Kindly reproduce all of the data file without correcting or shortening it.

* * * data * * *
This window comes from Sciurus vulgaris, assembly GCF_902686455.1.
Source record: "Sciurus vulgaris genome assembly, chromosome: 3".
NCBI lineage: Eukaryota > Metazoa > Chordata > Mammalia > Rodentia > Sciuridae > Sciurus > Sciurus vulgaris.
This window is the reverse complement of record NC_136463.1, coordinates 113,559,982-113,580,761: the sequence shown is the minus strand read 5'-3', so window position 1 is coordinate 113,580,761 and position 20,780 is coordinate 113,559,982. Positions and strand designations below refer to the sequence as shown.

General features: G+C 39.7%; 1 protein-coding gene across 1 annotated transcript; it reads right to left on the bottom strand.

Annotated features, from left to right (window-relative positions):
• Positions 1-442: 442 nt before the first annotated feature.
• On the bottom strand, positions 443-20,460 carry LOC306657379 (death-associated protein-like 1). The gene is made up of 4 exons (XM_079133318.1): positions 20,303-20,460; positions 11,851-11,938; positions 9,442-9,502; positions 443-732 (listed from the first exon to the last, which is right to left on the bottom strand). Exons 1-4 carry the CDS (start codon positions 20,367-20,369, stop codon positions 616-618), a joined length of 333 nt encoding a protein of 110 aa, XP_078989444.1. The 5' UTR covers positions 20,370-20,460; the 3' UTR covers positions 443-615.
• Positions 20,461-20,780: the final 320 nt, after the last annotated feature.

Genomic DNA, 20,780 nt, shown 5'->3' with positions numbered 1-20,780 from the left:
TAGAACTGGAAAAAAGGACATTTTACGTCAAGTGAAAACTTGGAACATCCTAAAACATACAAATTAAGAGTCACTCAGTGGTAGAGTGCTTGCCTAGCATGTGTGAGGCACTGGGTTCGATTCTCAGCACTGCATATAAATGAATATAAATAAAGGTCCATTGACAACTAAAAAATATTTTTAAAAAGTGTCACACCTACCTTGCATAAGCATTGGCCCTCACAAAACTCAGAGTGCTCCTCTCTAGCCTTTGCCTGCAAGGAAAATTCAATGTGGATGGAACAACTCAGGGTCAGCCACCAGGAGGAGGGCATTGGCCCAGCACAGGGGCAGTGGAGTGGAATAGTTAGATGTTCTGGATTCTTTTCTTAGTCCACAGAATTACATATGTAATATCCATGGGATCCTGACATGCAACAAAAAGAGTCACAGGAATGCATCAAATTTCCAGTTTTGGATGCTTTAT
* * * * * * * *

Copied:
This window comes from Sciurus vulgaris, assembly GCF_902686455.1.
Source record: "Sciurus vulgaris genome assembly, chromosome: 3".
NCBI lineage: Eukaryota > Metazoa > Chordata > Mammalia > Rodentia > Sciuridae > Sciurus > Sciurus vulgaris.
This window is the reverse complement of record NC_136463.1, coordinates 113,559,982-113,580,761: the sequence shown is the minus strand read 5'-3', so window position 1 is coordinate 113,580,761 and position 20,780 is coordinate 113,559,982. Positions and strand designations below refer to the sequence as shown.

General features: G+C 39.7%; 1 protein-coding gene across 1 annotated transcript; it reads right to left on the bottom strand.

Annotated features, from left to right (window-relative positions):
• Positions 1-442: 442 nt before the first annotated feature.
• On the bottom strand, positions 443-20,460 carry LOC306657379 (death-associated protein-like 1). The gene is made up of 4 exons (XM_079133318.1): positions 20,303-20,460; positions 11,851-11,938; positions 9,442-9,502; positions 443-732 (listed from the first exon to the last, which is right to left on the bottom strand). Exons 1-4 carry the CDS (start codon positions 20,367-20,369, stop codon positions 616-618), a joined length of 333 nt encoding a protein of 110 aa, XP_078989444.1. The 5' UTR covers positions 20,370-20,460; the 3' UTR covers positions 443-615.
• Positions 20,461-20,780: the final 320 nt, after the last annotated feature.

Genomic DNA, 20,780 nt, shown 5'->3' with positions numbered 1-20,780 from the left:
TAGAACTGGAAAAAAGGACATTTTACGTCAAGTGAAAACTTGGAACATCCTAAAACATACAAATTAAGAGTCACTCAGTGGTAGAGTGCTTGCCTAGCATGTGTGAGGCACTGGGTTCGATTCTCAGCACTGCATATAAATGAATATAAATAAAGGTCCATTGACAACTAAAAAATATTTTTAAAAAGTGTCACACCTACCTTGCATAAGCATTGGCCCTCACAAAACTCAGAGTGCTCCTCTCTAGCCTTTGCCTGCAAGGAAAATTCAATGTGGATGGAACAACTCAGGGTCAGCCACCAGGAGGAGGGCATTGGCCCAGCACAGGGGCAGTGGAGTGGAATAGTTAGATGTTCTGGATTCTTTTCTTAGTCCACAGAATTACATATGTAATATCCATGGGATCCTGACATGCAACAAAAAGAGTCACAGGAATGCATCAAATTTCCAGTTTTGGATGCTTTAT